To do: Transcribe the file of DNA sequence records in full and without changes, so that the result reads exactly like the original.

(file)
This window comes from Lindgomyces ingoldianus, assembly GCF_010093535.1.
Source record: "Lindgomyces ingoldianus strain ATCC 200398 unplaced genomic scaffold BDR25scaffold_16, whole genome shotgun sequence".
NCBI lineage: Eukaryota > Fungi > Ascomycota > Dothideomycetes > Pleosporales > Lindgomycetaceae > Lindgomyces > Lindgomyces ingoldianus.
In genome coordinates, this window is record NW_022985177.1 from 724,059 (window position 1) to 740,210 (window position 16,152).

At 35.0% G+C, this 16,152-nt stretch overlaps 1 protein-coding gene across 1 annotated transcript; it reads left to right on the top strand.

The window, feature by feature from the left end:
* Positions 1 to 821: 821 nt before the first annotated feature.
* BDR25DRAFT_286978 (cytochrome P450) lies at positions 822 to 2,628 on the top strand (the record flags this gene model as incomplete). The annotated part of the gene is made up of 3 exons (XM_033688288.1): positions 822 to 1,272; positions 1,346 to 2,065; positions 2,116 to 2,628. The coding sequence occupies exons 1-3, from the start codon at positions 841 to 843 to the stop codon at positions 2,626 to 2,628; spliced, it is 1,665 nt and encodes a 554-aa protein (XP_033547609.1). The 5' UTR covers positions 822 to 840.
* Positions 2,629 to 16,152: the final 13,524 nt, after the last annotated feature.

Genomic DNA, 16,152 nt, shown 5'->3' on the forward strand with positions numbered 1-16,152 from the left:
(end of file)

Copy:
This window comes from Lindgomyces ingoldianus, assembly GCF_010093535.1.
Source record: "Lindgomyces ingoldianus strain ATCC 200398 unplaced genomic scaffold BDR25scaffold_16, whole genome shotgun sequence".
NCBI lineage: Eukaryota > Fungi > Ascomycota > Dothideomycetes > Pleosporales > Lindgomycetaceae > Lindgomyces > Lindgomyces ingoldianus.
In genome coordinates, this window is record NW_022985177.1 from 724,059 (window position 1) to 740,210 (window position 16,152).

At 35.0% G+C, this 16,152-nt stretch overlaps 1 protein-coding gene across 1 annotated transcript; it reads left to right on the top strand.

The window, feature by feature from the left end:
* Positions 1 to 821: 821 nt before the first annotated feature.
* BDR25DRAFT_286978 (cytochrome P450) lies at positions 822 to 2,628 on the top strand (the record flags this gene model as incomplete). The annotated part of the gene is made up of 3 exons (XM_033688288.1): positions 822 to 1,272; positions 1,346 to 2,065; positions 2,116 to 2,628. The coding sequence occupies exons 1-3, from the start codon at positions 841 to 843 to the stop codon at positions 2,626 to 2,628; spliced, it is 1,665 nt and encodes a 554-aa protein (XP_033547609.1). The 5' UTR covers positions 822 to 840.
* Positions 2,629 to 16,152: the final 13,524 nt, after the last annotated feature.

Genomic DNA, 16,152 nt, shown 5'->3' on the forward strand with positions numbered 1-16,152 from the left: